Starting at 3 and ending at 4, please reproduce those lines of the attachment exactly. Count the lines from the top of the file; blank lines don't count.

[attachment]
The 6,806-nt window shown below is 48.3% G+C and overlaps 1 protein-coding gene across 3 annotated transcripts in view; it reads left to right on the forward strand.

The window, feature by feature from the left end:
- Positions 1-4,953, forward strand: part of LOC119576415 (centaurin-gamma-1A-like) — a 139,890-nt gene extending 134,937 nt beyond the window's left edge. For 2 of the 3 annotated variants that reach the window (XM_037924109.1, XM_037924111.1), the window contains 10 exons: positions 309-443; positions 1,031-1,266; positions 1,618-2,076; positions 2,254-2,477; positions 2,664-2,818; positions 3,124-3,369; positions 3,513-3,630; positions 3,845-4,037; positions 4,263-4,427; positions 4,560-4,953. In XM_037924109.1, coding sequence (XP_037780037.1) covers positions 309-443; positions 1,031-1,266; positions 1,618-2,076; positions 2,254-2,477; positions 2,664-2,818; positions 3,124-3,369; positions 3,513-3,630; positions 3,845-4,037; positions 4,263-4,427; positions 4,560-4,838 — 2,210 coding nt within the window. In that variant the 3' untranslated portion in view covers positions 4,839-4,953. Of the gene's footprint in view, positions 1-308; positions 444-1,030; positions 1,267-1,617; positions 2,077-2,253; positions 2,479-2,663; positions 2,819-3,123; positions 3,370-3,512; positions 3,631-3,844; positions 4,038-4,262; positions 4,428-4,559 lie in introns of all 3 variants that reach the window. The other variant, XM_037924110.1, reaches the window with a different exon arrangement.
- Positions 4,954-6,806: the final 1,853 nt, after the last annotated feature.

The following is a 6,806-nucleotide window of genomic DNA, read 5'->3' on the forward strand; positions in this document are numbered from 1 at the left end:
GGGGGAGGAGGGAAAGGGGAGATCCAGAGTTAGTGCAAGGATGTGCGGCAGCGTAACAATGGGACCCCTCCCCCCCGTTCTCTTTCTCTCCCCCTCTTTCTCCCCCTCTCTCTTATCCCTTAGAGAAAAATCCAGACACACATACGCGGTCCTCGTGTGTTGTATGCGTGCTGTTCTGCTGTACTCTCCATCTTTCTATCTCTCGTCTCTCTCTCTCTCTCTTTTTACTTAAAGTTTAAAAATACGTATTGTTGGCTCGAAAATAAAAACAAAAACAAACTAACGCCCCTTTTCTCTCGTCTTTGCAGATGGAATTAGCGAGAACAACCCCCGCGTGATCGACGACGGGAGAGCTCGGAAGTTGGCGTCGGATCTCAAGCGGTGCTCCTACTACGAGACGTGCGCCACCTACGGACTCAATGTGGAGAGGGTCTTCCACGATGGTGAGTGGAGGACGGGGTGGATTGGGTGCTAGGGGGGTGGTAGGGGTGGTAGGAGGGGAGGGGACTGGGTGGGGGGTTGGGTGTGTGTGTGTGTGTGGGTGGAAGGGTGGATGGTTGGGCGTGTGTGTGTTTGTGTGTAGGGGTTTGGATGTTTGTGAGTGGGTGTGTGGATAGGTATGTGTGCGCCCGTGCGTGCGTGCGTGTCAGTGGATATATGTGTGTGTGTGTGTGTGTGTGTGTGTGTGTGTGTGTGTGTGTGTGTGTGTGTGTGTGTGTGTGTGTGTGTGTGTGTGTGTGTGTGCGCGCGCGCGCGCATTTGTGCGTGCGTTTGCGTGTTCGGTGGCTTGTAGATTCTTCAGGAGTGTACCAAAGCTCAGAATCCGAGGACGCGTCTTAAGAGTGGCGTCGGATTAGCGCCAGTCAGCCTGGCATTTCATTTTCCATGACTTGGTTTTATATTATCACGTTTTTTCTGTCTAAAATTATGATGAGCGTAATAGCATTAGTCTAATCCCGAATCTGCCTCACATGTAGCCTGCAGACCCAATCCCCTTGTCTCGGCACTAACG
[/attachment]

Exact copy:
- Positions 1-4,953, forward strand: part of LOC119576415 (centaurin-gamma-1A-like) — a 139,890-nt gene extending 134,937 nt beyond the window's left edge. For 2 of the 3 annotated variants that reach the window (XM_037924109.1, XM_037924111.1), the window contains 10 exons: positions 309-443; positions 1,031-1,266; positions 1,618-2,076; positions 2,254-2,477; positions 2,664-2,818; positions 3,124-3,369; positions 3,513-3,630; positions 3,845-4,037; positions 4,263-4,427; positions 4,560-4,953. In XM_037924109.1, coding sequence (XP_037780037.1) covers positions 309-443; positions 1,031-1,266; positions 1,618-2,076; positions 2,254-2,477; positions 2,664-2,818; positions 3,124-3,369; positions 3,513-3,630; positions 3,845-4,037; positions 4,263-4,427; positions 4,560-4,838 — 2,210 coding nt within the window. In that variant the 3' untranslated portion in view covers positions 4,839-4,953. Of the gene's footprint in view, positions 1-308; positions 444-1,030; positions 1,267-1,617; positions 2,077-2,253; positions 2,479-2,663; positions 2,819-3,123; positions 3,370-3,512; positions 3,631-3,844; positions 4,038-4,262; positions 4,428-4,559 lie in introns of all 3 variants that reach the window. The other variant, XM_037924110.1, reaches the window with a different exon arrangement.
- Positions 4,954-6,806: the final 1,853 nt, after the last annotated feature.